Welcome (from the organisers and chairs)
We are delighted to contribute to this N2Women panel event with the aim of highlighting some of Ireland’s leading female academics and researchers working across the different Science Foundation Ireland (SFI) research centres. Our panel members have all uniquely contributed within the Irish landscape, increasing female participation in STEM, acting as positive role models and working towards developing positive measures to ensure gender equality, representation, progression and success for all. We also have ensured that we include a student voice as part of the panel session ensuring their unique contribution is also included.
- Dr. Donna O’Shea (Cork Institute of Technology) & Prof. Ellen Zegura (Georgia Tech)
Date and Time: Tuesday, 1st September. 13.00 - 14.00
Location: Virtual room
What is the theme of this panel event?
The theme is “Meet some of Ireland’s leading women in innovation researching across SFI research centres”. The IEEE World of Wireless, Mobile and Multimedia Networks (WOWMOM) conference was due to be held in Cork, Ireland this year but due to COVID-19 been rescheduled as a virtual conference. The theme of the panel event therefore is focused on Irish based researchers to allow attendees to get a small virtual feel on the unique challenges and opportunities that women face working across the different Science Foundation Ireland (SFI) research centres in Ireland.
When is the panel event being held?
Tuesday 1st September 13.00-14.00 GMT (Irish time)
How do I participate?
Further information on how to participate and links will be made available closer to the date.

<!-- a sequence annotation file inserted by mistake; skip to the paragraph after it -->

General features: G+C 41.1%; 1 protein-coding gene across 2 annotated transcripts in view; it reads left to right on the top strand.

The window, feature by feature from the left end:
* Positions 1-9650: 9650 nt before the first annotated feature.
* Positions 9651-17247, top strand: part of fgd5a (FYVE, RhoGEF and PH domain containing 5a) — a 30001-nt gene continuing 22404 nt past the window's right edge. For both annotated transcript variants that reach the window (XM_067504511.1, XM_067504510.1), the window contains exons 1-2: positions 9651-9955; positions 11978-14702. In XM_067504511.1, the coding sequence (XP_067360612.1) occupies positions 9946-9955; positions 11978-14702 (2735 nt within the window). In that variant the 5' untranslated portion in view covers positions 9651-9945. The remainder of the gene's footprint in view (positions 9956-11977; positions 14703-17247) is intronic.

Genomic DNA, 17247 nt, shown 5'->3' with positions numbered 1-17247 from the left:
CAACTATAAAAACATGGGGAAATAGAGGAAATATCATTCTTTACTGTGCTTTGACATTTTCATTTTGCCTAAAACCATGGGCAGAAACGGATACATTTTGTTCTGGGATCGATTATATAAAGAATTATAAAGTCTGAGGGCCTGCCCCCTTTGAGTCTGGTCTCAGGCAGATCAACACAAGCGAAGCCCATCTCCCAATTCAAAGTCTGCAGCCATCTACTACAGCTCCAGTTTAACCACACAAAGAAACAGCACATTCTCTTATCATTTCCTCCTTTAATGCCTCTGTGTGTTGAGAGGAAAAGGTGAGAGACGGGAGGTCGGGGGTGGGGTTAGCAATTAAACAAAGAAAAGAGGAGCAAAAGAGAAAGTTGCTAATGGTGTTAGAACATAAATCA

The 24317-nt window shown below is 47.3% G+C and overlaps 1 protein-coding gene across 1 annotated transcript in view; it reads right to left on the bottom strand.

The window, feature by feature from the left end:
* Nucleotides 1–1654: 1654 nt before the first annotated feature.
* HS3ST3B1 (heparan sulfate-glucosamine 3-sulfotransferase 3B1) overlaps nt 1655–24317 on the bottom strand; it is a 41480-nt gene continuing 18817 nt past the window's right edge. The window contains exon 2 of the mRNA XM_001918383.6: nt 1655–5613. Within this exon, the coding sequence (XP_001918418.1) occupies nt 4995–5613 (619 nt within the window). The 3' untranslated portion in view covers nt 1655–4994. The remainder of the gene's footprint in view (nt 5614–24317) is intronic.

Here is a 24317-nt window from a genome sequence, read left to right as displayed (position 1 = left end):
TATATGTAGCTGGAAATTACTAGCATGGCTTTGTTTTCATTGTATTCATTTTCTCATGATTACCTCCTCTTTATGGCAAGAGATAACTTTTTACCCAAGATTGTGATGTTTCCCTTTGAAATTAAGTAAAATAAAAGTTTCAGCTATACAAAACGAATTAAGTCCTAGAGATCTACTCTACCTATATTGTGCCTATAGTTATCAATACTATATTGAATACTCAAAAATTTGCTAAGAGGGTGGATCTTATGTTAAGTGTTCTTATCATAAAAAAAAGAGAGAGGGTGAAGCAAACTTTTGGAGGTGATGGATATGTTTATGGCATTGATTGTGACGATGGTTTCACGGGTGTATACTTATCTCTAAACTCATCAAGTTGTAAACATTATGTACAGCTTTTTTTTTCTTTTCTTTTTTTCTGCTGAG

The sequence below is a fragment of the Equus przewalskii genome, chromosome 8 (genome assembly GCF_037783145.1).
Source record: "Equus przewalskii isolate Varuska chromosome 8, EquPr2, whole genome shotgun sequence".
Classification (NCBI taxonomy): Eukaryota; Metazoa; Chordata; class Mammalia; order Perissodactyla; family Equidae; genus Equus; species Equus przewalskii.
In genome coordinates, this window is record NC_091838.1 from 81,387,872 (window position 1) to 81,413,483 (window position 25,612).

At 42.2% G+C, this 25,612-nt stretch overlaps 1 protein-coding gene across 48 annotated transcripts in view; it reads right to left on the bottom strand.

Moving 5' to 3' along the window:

Why should I participate or attend this panel event?
This is not a female only event! This event is open to everyone and everyone should participate if they want to educate themselves on some of the unique challenge’s women face in leadership, research and innovation. We invite men to participate, listen and contribute as we all need to be actively involved in the conversation to make real change happen.
What is N2Women?
N2Women (Networking Networking Women) is a discipline-specific community of researchers in the fields of networking and communications. N2Women encourages diversity and aims at fostering connections among under-represented women in this computing sub-field [source: https://n2women.comsoc.org/] .
Who are the panel members?
Prof. Ita Richardson
Department of Computer Science and Information Systems (CSIS),
Co-Principal Investigator, Lero – the Irish Software Engineering Research Centre
Chair, University of Limerick Equality and Human Rights Committee
SFI Centre Representation: SFI LERO
Prof. Ita Richardson, a University of Limerick graduate, commenced her academic career with UL in 1992, where she teaches undergraduate and postgraduate students. She leads a number of research projects, and supervises PhD students and researchers in this role. As an active member of the international Software Engineering research community, Ita’s research currently focuses on the topics of Global Software Development and Connected Health. Her research is funded from a variety of sources including Science Foundation Ireland, European Union, Irish Research Council and Enterprise Ireland. Her research collaborators include University Hospital Limerick, University Maternity Hospital Limerick, Bon Secours Hospital Tralee, Ocuco Ltd, and IBM. Throughout her career, Ita has supported women’s issues, particularly within Science and Engineering disciplines. From 2017-2020, she held the position of Special Advisor to the University of Limerick President on Equality and Diversity, with responsibility for developing the Equality & Diversity strategy for UL. In this role, she was a member of the Irish University Association Vice-Presidents’ group on Equality, Diversity and Inclusion. She represented the University of Limerick on the Higher Education Authority Athena SWAN committee, is currently a member of the Athena SWAN University and Science & Engineering committees and chair of the CSIS-Lero Athena SWAN committee. Ita leads the Johnson & Johnson funded WiSTEM2D (Women in Science, Technology, Engineering, Math, Manufacturing and Design) project within UL, working with undergraduate students through a variety of initiatives.
Prof. Siobhán Clarke
Professor in Computer Science,
Trinity College Dublin.
SFI Centre Representation: LERO, INSIGHT, CONNECT, ENABLE